Friday, October 20, 2017

YAY CHILI PEPPERS

 "Eat Chili Peppers & Live Longer" was recently headlined in articles published by CBS News, New York Times, Daily News, and Time Magazine.

...hmm...

All these articles quoted a new study in PLOS.COM., an authoritative public library science journal that only publishes scientifically rigorous research. About 16,000 adults who were surveyed on their background, eating habits, and current health from 1988 to 1994, were followed up on for a period of 18 years. The  mortality rates for adults who consumed chili peppers were 21.6% compared to 33.6% for those who didn’t -- i.e. chili pepper eaters have a 13 percent reduced risk of dying. The Capsaicin in various chili peppers is, perhaps, the key to longer life.

...hmm... I sinfully, frequently snack on spicy hot Jalapeno chips. 
   
Capsaicin (pronounced 'cap see sin') metabolizes fat breakdown, stores energy in different organs, protects against high cholesterol and obesity, therefore reduces hypertension and type 2 diabetes, as well as deactivate certain regulators of cellular growth, which could stop tumors.

The reliable journal refers to another study in 1997, which suggests that Capsaicin in hot peppers may prevent cancer, and hinder the growth of prostate tumors. Scientists introduced tobacco to hamsters to induce cancerous lung tumors. They gave one group Capsaicin and the other group a placebo. The Capsaicin group experienced less tumor growth in the lungs than the placebo group, indicating that hot peppers may also help prevent lung cancer in those who smoke or live in polluted areas. The journal also refers to two other studies about hot peppers being the key to longevity: A 2009 study in India concluded peppers were was not the key; a 2015 study in China however concluded chili pepper reduced mortality from all causes, including cancer and cardiovascular disease.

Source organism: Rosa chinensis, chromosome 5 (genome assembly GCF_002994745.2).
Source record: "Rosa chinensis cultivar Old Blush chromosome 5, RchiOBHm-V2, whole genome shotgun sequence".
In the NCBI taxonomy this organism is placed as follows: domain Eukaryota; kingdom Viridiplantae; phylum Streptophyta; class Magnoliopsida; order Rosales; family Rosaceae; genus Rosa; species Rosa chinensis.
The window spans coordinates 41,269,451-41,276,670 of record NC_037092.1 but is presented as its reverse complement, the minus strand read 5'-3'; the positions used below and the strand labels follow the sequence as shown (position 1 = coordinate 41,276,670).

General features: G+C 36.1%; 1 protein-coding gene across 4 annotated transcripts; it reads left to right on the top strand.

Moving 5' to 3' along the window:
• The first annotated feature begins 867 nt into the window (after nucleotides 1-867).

...hmm...

New York Times reporter, Nicholas Bakalar, quoted another very recent study by Dr. Benjamin Littenberg, professor of medicine at the University of Vermont, who said "The evidence isn’t strong enough to make me change my diet. Don’t smoke, limit calories, don’t drink to excess, get a flu shot every year -- those are things we have very convincing evidence will help you live longer. I don’t know how much chili pepper to tell you to eat.”

Guys, I'm hooked on Jalapeno chips. I blame it on my husband who habitually spices up everything I cook, more or less insulting me as a cook.  He adds tons of garlic powder, pepper, Indian curry, and cayenne.

Maybe there's something a little masochistic in eating spicy food, but it's a great way to stave off the most brutal elements of winter. The fact is, having indoctrinated my throat with spicy hot Jalapeno chips, I'm going to give chili peppers a try. Take a look at my not necessarily healthy doings.

Monday, October 16, 2017

JOHN CULLUM NUTTINESS

Emily Frankel insists her husband, John Cullum, explain why he gets confused, often seriously pissed off when he's using his computer.
Mile a minute, he mentions things that most people do easily online.  Suddenly, paranoically, John claims the Internet was designed to make him feel stupid.

Emily, discussing specifics with John, can't eliminate his frustration, but it comforts him.